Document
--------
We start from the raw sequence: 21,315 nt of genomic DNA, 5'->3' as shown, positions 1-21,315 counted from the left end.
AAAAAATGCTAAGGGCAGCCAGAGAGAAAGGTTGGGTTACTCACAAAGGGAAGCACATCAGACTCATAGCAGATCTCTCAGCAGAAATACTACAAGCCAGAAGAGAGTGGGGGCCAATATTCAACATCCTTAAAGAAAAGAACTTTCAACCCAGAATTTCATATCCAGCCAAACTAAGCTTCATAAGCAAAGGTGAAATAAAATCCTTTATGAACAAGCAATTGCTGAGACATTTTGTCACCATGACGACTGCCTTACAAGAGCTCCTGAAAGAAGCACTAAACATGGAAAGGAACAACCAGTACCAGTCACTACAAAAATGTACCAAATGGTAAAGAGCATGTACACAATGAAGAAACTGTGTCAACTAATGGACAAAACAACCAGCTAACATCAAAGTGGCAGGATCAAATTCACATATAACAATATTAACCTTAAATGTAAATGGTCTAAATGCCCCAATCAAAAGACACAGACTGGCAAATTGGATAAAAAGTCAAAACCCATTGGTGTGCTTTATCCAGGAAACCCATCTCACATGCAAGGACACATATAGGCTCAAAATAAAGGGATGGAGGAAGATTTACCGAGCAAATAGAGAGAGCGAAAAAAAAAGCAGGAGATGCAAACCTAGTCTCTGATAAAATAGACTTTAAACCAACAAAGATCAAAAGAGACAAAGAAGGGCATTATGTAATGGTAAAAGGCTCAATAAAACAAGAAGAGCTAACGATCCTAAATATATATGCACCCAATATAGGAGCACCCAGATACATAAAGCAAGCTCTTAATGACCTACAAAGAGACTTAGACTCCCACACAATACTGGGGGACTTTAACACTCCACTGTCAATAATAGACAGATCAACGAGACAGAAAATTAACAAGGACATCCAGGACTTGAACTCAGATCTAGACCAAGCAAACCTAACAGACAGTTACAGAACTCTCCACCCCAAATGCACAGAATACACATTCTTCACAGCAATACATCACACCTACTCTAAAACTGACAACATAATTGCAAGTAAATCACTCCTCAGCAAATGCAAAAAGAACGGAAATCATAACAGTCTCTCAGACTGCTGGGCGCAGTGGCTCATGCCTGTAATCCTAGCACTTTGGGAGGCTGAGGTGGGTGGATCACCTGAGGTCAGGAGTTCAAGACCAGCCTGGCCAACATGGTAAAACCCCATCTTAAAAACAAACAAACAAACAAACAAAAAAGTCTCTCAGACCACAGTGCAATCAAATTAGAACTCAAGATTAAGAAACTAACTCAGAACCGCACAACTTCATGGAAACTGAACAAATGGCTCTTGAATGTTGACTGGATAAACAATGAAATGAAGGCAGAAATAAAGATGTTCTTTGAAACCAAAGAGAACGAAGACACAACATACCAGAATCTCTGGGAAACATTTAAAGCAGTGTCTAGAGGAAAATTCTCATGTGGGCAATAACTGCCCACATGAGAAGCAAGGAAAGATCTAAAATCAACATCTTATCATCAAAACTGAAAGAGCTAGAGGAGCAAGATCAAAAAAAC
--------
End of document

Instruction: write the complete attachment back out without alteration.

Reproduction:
We start from the raw sequence: 21,315 nt of genomic DNA, 5'->3' as shown, positions 1-21,315 counted from the left end.
AAAAAATGCTAAGGGCAGCCAGAGAGAAAGGTTGGGTTACTCACAAAGGGAAGCACATCAGACTCATAGCAGATCTCTCAGCAGAAATACTACAAGCCAGAAGAGAGTGGGGGCCAATATTCAACATCCTTAAAGAAAAGAACTTTCAACCCAGAATTTCATATCCAGCCAAACTAAGCTTCATAAGCAAAGGTGAAATAAAATCCTTTATGAACAAGCAATTGCTGAGACATTTTGTCACCATGACGACTGCCTTACAAGAGCTCCTGAAAGAAGCACTAAACATGGAAAGGAACAACCAGTACCAGTCACTACAAAAATGTACCAAATGGTAAAGAGCATGTACACAATGAAGAAACTGTGTCAACTAATGGACAAAACAACCAGCTAACATCAAAGTGGCAGGATCAAATTCACATATAACAATATTAACCTTAAATGTAAATGGTCTAAATGCCCCAATCAAAAGACACAGACTGGCAAATTGGATAAAAAGTCAAAACCCATTGGTGTGCTTTATCCAGGAAACCCATCTCACATGCAAGGACACATATAGGCTCAAAATAAAGGGATGGAGGAAGATTTACCGAGCAAATAGAGAGAGCGAAAAAAAAAGCAGGAGATGCAAACCTAGTCTCTGATAAAATAGACTTTAAACCAACAAAGATCAAAAGAGACAAAGAAGGGCATTATGTAATGGTAAAAGGCTCAATAAAACAAGAAGAGCTAACGATCCTAAATATATATGCACCCAATATAGGAGCACCCAGATACATAAAGCAAGCTCTTAATGACCTACAAAGAGACTTAGACTCCCACACAATACTGGGGGACTTTAACACTCCACTGTCAATAATAGACAGATCAACGAGACAGAAAATTAACAAGGACATCCAGGACTTGAACTCAGATCTAGACCAAGCAAACCTAACAGACAGTTACAGAACTCTCCACCCCAAATGCACAGAATACACATTCTTCACAGCAATACATCACACCTACTCTAAAACTGACAACATAATTGCAAGTAAATCACTCCTCAGCAAATGCAAAAAGAACGGAAATCATAACAGTCTCTCAGACTGCTGGGCGCAGTGGCTCATGCCTGTAATCCTAGCACTTTGGGAGGCTGAGGTGGGTGGATCACCTGAGGTCAGGAGTTCAAGACCAGCCTGGCCAACATGGTAAAACCCCATCTTAAAAACAAACAAACAAACAAACAAAAAAGTCTCTCAGACCACAGTGCAATCAAATTAGAACTCAAGATTAAGAAACTAACTCAGAACCGCACAACTTCATGGAAACTGAACAAATGGCTCTTGAATGTTGACTGGATAAACAATGAAATGAAGGCAGAAATAAAGATGTTCTTTGAAACCAAAGAGAACGAAGACACAACATACCAGAATCTCTGGGAAACATTTAAAGCAGTGTCTAGAGGAAAATTCTCATGTGGGCAATAACTGCCCACATGAGAAGCAAGGAAAGATCTAAAATCAACATCTTATCATCAAAACTGAAAGAGCTAGAGGAGCAAGATCAAAAAAAC